When trying to stop the spread of disinformation by malign foreign and domestic actors online, “it’s not enough to do the fact-checking,” according to Ben Nimmo, senior fellow for information defense at the Atlantic Council’s Digital Forensic Research Lab. To really kill the power of the disinformation, “we have to do the story telling,” he argued.
Speaking at the Atlantic Council’s Disinfo Week event in Brussels, Belgium, on March 8, Nimmo suggested that too many policy makers are focused on disinformation as an information warfare problem rather than “narrative warfare.” It is not access to better or new information that is making Russian and domestic extremist propaganda more successful online, Nimmo said, quite the contrary. “We have the facts,” Nimmo explained, but “they have the stories.”
In many fake news social media postings, the information provided is often clearly distorted, but that is not the real point, Nimmo explained. “It’s much easier to tell a story when you are not [bound] by the facts,” he said. Rather, the narratives pushed by the bots and trolls are the more dangerous weapons. “They try to make you so angry and so scared that you stop thinking,” according to Nimmo. “And once you stop thinking, they’ve got you.”
Just fact-checking the information, therefore, is simply not enough to counter the disinformation, as it does nothing to make the narrative less attractive. Daniel Kimmage, acting coordinator of the US Department of State’s Global Engagement Center, which leads the United States’ counter propaganda and counter disinformation efforts, agreed that stopping at fact checks is not enough. “We should not be shy about publicly supporting what makes us strong,” he said, suggesting that Western governments need to make sure that their stories of peace, security, and freedom are also being broadcast on social media. Importantly, Kimmage said that global democracies should work together in these efforts, as “we are united in this fight; our adversaries are largely alone.”
Nimmo suggested that media groups and civil society organizations, such as the Atlantic Council’s Digital Forensic Research Lab, can also push out their own narratives, which can be just as compelling as those pushed out by the propagandists. “We in the open-source community have to speak [to readers’] interest and curiosity…and we have to seek to empower,” he said. Nimmo suggested that counterdisinformation experts should expose propaganda and disinformation campaigns in the style of whodunits: taking the reader step-by-step through the process of discovering and identifying the sources of the disinformation and those spreading it. “Share the how,” Nimmo argued. “[Take] the reader on the journey.”
Nimmo demonstrated how this could be done by detailing the identification of a false Russian news story about a Russian fighter jet which supposedly disabled a US missile cruiser in the Black Sea in 2014. Nimmo took the audience step-by-step through his process of analyzing the Russian media reports to first identify the story as fake and then move toward finding the source. Nimmo eventually revealed that the story had actually originated on a Russian satirical humor website and was completely fake.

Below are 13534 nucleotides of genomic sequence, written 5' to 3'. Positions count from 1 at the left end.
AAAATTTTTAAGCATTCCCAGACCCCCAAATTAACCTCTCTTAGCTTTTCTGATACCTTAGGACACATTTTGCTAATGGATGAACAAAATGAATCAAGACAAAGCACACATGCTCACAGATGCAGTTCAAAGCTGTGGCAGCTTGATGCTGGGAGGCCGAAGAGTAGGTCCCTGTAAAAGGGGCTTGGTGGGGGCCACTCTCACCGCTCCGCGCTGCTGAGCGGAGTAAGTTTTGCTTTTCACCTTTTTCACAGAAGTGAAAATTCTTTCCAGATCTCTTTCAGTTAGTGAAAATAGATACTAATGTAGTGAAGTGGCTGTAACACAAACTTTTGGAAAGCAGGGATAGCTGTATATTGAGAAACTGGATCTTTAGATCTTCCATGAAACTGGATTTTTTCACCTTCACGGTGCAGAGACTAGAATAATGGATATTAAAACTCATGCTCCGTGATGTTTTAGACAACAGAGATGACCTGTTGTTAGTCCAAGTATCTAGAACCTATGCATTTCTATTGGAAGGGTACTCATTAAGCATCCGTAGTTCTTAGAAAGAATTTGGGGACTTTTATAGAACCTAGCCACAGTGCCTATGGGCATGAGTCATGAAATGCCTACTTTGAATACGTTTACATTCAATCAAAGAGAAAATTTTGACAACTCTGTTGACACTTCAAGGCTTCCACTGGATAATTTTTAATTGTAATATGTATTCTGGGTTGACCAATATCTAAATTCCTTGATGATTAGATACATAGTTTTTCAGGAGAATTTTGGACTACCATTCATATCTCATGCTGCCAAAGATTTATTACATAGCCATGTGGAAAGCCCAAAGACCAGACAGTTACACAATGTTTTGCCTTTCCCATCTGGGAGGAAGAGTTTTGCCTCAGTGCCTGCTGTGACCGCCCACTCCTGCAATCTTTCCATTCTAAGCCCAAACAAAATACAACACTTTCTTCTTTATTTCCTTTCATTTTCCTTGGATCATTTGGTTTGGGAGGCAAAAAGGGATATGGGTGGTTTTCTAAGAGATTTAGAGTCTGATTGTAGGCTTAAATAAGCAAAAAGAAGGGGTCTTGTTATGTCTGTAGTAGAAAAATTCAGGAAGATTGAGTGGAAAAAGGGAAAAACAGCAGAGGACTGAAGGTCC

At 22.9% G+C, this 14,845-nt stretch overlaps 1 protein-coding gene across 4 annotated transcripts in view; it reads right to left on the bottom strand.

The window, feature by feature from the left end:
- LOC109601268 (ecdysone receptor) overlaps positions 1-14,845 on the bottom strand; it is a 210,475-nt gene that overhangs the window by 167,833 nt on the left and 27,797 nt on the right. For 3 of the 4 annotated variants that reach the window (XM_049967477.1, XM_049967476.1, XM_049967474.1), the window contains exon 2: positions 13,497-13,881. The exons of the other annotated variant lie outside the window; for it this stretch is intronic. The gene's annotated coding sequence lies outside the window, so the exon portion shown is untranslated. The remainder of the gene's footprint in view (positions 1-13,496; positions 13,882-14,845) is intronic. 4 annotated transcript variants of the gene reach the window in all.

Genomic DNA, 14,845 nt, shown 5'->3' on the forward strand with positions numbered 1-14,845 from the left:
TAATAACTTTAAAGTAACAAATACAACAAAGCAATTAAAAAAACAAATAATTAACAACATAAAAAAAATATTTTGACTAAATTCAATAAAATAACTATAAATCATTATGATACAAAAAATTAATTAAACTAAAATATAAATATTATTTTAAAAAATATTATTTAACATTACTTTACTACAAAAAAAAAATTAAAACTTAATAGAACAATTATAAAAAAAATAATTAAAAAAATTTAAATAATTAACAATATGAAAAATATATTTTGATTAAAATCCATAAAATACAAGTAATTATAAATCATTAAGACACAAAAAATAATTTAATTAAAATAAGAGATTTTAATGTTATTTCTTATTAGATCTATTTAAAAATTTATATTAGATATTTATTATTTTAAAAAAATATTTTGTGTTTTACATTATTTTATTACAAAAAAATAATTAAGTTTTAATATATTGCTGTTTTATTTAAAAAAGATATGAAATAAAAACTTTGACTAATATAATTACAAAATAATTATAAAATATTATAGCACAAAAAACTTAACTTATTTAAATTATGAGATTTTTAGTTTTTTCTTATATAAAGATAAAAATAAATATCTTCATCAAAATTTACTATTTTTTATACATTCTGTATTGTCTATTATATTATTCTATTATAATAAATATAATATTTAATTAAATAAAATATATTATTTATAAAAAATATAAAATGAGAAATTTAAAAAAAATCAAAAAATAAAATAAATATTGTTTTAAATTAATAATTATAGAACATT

Readers will be more likely to be engaged with content presented like this rather than boring fact checks, Nimmo argued, as well as will gain trust in media and civil society fact-checkers who show their work. Importantly, Nimmo added, experts can “actually teach [readers] the skills in advance…then it is them who is being Sherlock Holmes.”
Nimmo explained it is easy to teach readers how to identify and expose disinformation, mainly by teaching them the “three A’s” of disinformation: activity, anonymity, and amplification. Malign online actors often use social media profiles that post much more often than humanly possible (activity), have no verifiable personal information (anonymity), and primarily share content that is not original to that specific profile (amplification). Nimmo added that he has taught the three A’s to elementary school children who quickly grasped the concept and became bot finders themselves.
“If you can teach one person to do this,” Nimmo argued, “you can make them resilient to disinformation, but you are [also] going to make our whole [counterdisinformation] community that much bigger and that much stronger.” If Western civil society and media groups can transform the presence of propaganda online from dangerous distortions to fodder for compelling mystery dramas, Nimmo said, “the greater chance we will have of actually not just dealing with information warfare, but of dealing with narrative warfare, which is a much more dangerous threat.”
David A. Wemer is assistant director, editorial, at the Atlantic Council. Follow him on Twitter @DavidAWemer.
This article was orginally published by the New Atlanticist.